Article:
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Linux adds ARM SoCs

Jun 3, 2008 — by LinuxDevices Staff — from the LinuxDevices Archive — 5 views

The forthcoming release of Linux 2.6.27 will extend the mainline kernel's support for Marvell's embedded storage processors. The release will add basic support for Marvell's Loki (88RC8480), a system-on-chip (SoC) processor integrating a 400MHz-1GHz Feroceon core with a mix of on-chip peripheral interfaces aimed at storage and networking.

The support arrived in the form of three patches from Lennert Buytenhek, who maintains numerous ARM sub-architectures. The patches arrived after the 2.6.26 merge window closed, and thus will be held over for the 2.6.27 kernel, Buytenhek said.

Marvell has shared few details about Loki so far. From Buytenhek's description, however, the forthcoming part boasts a Feroceon CPU core running at between 400 MHz and 1.0 GHz. Other specs include:

  • 64 bit DDR controller

  • 512K of internal SRAM
  • A pair of x4 (“by four”) PCI-Express ports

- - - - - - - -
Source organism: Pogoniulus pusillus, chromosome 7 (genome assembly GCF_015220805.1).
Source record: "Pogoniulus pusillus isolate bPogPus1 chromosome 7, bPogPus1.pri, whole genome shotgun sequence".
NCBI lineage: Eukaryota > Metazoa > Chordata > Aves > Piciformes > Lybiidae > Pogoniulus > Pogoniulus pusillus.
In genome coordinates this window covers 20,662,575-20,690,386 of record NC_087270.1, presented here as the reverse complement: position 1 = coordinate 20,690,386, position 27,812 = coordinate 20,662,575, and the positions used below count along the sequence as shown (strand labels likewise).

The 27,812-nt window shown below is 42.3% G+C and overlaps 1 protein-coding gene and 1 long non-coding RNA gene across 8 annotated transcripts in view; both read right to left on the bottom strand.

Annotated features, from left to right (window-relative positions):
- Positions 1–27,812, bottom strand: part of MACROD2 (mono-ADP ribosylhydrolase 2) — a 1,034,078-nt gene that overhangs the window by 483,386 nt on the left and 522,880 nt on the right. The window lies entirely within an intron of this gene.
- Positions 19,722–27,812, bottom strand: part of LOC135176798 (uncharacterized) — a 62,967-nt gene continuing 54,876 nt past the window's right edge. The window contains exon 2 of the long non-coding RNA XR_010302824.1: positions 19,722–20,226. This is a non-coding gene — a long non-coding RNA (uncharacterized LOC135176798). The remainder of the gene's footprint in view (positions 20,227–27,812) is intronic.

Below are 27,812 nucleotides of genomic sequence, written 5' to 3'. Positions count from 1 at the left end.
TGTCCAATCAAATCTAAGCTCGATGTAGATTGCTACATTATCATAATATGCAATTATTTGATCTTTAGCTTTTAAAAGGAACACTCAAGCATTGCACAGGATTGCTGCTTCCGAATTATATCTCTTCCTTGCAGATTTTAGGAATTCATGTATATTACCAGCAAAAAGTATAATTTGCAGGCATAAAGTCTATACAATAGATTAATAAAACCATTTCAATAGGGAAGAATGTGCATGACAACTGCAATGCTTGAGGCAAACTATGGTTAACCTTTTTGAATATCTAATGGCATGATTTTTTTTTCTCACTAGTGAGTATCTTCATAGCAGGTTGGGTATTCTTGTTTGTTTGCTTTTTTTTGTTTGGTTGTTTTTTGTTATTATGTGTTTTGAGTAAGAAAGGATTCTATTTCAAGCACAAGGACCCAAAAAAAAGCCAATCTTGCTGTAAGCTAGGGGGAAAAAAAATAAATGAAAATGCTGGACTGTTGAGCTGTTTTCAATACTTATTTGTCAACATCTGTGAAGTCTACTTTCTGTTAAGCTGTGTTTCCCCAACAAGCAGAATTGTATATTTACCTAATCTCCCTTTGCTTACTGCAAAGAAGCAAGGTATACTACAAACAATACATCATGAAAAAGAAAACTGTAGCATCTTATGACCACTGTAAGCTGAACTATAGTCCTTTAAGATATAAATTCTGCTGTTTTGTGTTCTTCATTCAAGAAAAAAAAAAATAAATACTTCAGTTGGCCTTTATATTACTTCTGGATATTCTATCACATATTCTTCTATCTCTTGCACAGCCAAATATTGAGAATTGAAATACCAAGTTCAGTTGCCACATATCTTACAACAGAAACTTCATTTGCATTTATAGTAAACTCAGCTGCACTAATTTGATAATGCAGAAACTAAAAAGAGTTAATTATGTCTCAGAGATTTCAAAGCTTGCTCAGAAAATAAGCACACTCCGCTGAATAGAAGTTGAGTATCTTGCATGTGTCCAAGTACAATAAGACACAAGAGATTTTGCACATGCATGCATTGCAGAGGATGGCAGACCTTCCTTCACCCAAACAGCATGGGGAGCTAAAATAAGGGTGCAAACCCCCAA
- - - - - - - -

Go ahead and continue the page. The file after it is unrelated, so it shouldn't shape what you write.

• A pair of gigabit Ethernet ports
  • A pair of 4x SAS/SATA controllers
  • A pair of UARTs
  • Two TWSI controllers
  • IDMA/XOR engines

Buytenhek commented, “These patches add basic support for [the] CPU, timers, interrupts, and UARTs. The gigabit Ethernet controllers are supported by the in-tree mv643xx_eth driver, and the SAS/SATA controllers will be supported by a future patch to the in-tree mvsas driver.”

Linux first gained Feroceon architecture support with April's 2.6.25 release. Additionally, a “plat-orion rework” that went into 2.6.26 aims to make it easier for Linux maintainers to add support for Marvell's current and future SoCs, Buytenhek said.

Buytenhek explained, “Basically, adding support for an SoC is now a simple exercise of making timers and interrupts work, and then simply enabling those peripherals that are featured in the SoC.”

More details about the kernel's new Loki support can be found on the Linux-ARM mailing list, here, here, and here. Additionally, Marvell should soon release Loki product details on its website, here.

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